All photos by Atlas & Boots

The Ultimate Guide to Packing Light

by Atlas & Boots May 6, 2016

I started our big trip across the South Pacific and South America with a 45-litre backpack weighing 13kg. Over the course of the trip, I managed to drop a fair bit of weight and get my bag down to 10kg. Evidently, I had failed in packing light from the start.

In some ways, overpacking is a rite of passage: you have to do it to learn how not to do it. Of course there is an easier way. By gleaning advice from other travellers and being strict with yourself, packing light will become far easier. Here’s where to start.


Parkinson’s law states that “work expands so as to fill the time available for its completion”. In a similar vein, your toiletries and ‘must-have’ knick knacks will expand to fill the space available. To combat this, buy a bag that seems too small. This brute-force tactic will help in packing light by forcing you to select what you really need versus what you think you need.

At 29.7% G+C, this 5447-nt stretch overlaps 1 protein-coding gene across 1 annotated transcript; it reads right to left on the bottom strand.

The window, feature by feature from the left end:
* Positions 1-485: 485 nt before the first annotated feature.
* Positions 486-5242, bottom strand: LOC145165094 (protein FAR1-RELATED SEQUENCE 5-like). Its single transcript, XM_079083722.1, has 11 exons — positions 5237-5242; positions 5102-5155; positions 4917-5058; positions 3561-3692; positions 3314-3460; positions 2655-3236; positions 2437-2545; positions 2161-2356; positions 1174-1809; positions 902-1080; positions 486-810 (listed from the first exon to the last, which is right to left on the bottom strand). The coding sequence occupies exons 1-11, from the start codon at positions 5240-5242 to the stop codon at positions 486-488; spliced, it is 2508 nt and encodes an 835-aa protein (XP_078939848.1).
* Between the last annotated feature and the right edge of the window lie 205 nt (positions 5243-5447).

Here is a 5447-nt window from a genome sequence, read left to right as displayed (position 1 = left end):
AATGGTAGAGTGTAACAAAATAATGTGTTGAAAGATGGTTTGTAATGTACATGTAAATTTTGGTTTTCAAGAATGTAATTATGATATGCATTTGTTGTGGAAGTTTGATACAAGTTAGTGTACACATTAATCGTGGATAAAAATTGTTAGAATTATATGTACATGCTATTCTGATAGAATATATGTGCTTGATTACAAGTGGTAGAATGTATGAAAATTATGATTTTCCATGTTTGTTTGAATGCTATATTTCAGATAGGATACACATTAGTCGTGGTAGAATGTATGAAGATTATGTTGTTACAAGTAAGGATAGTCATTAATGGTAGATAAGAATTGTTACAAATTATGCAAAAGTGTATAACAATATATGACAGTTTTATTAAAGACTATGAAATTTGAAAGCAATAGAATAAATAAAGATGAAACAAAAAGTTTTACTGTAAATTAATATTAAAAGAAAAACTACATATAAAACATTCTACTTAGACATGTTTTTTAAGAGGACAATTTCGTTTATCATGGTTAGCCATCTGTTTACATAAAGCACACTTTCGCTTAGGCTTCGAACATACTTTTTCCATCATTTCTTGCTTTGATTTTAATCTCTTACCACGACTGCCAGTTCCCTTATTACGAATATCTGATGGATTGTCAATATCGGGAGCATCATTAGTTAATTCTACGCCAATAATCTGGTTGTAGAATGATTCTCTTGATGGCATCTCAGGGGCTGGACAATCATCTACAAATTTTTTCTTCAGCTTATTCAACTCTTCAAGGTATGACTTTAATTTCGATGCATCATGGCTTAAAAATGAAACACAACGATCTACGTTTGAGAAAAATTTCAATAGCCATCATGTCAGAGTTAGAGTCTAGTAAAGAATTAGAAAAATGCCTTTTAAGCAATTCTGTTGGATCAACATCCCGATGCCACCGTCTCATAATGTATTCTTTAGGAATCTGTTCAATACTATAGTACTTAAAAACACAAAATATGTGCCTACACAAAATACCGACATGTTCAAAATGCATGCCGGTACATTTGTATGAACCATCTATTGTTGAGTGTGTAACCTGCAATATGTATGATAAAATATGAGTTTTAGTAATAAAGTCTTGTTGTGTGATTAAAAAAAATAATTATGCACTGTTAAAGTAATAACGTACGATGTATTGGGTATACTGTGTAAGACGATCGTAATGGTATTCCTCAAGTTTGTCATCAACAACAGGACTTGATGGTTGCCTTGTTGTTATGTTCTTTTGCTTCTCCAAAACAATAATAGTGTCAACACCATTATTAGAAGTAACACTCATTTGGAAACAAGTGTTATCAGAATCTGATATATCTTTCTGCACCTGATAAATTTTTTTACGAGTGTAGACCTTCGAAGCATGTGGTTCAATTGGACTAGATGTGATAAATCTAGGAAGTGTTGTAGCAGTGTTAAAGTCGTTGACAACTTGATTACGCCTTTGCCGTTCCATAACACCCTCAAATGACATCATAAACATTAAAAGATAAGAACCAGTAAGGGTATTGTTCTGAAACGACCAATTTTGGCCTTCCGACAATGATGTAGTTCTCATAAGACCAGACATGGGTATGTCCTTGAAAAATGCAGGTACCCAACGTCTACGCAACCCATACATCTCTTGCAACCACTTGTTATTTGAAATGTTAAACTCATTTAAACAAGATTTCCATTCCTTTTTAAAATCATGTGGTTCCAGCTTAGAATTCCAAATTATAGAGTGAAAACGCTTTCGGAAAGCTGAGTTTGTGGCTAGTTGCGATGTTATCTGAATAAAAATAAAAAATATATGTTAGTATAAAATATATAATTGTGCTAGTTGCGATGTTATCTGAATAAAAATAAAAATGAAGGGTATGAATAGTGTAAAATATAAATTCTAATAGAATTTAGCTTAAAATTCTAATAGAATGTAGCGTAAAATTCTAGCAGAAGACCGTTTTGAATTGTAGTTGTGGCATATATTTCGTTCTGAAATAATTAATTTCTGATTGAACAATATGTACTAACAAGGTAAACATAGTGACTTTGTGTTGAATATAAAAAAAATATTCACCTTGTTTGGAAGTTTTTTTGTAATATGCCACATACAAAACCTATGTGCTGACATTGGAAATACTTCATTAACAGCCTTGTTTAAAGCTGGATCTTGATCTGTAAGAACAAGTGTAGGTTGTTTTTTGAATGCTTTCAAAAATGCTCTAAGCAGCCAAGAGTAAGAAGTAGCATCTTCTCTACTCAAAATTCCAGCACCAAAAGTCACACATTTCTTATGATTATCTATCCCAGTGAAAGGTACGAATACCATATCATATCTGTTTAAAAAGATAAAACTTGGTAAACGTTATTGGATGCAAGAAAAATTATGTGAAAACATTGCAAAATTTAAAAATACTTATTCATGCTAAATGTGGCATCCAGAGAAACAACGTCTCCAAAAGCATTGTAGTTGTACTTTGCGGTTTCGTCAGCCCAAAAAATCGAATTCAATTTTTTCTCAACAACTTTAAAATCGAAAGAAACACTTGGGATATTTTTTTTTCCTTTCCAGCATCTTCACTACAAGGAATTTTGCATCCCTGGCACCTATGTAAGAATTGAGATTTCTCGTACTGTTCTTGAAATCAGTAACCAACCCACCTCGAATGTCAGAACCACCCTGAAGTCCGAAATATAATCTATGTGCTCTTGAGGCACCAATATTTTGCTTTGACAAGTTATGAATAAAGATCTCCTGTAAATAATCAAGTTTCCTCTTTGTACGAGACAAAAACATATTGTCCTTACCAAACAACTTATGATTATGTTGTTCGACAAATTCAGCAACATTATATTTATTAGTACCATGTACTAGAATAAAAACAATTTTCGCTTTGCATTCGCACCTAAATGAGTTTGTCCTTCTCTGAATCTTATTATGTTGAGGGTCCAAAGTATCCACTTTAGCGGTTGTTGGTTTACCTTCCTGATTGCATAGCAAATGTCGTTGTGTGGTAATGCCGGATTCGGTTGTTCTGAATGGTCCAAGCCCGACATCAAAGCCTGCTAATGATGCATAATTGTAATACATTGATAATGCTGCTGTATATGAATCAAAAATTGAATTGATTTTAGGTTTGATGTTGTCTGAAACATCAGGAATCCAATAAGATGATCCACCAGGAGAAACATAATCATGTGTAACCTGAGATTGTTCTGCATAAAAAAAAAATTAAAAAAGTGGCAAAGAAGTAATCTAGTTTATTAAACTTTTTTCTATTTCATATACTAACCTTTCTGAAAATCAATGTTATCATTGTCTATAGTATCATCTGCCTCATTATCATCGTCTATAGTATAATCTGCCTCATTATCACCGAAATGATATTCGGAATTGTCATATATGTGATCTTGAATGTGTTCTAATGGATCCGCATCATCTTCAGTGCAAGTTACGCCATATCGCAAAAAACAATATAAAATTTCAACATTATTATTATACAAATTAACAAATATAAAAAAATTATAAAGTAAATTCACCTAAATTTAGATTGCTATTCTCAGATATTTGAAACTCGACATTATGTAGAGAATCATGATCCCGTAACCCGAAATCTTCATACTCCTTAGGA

Shave off 10 more litres than you’re comfortable with

It’s worth noting that the bag should be small in proportion to you. My 45-litre backpack isn’t huge but I’m barely 5’2” so once it’s on my back, it seems far bigger. I would have benefited by losing about 10 litres.


Take enough clothes for one week and no more. Trust me on this. If you’re female, you can pack an extra dressy outfit but that’s it. All in all, clothing should take up no more than one third of your bag. Here’s how to keep the weight down:

    What not to pack: Have a look at the things we dumped on the road and leave them behind.
    Mix and match: Make sure all your items complement each other so you can create new looks on the go.
    Wash and wear: To reiterate the above point, take only what you need for one week and wash as you go.
    Spend a bit more: It’s worth shelling out for lightweight clothing. I travelled with a chunky fleece and when I got home, realised that my North Face was far lighter.
    Layer up: Instead of taking bulky jumpers for cold climes, layer up your lighter clothing.
    Try packing cubes: Packing cubes keep your clothes organised and compressed. We don’t use them but fellow travellers swear by them.


So many of us overpack because we want to cover all eventualities. What if I need more socks in Peru? What if I can’t buy tampons in Rio? What if our iPhone charger breaks in Bolivia?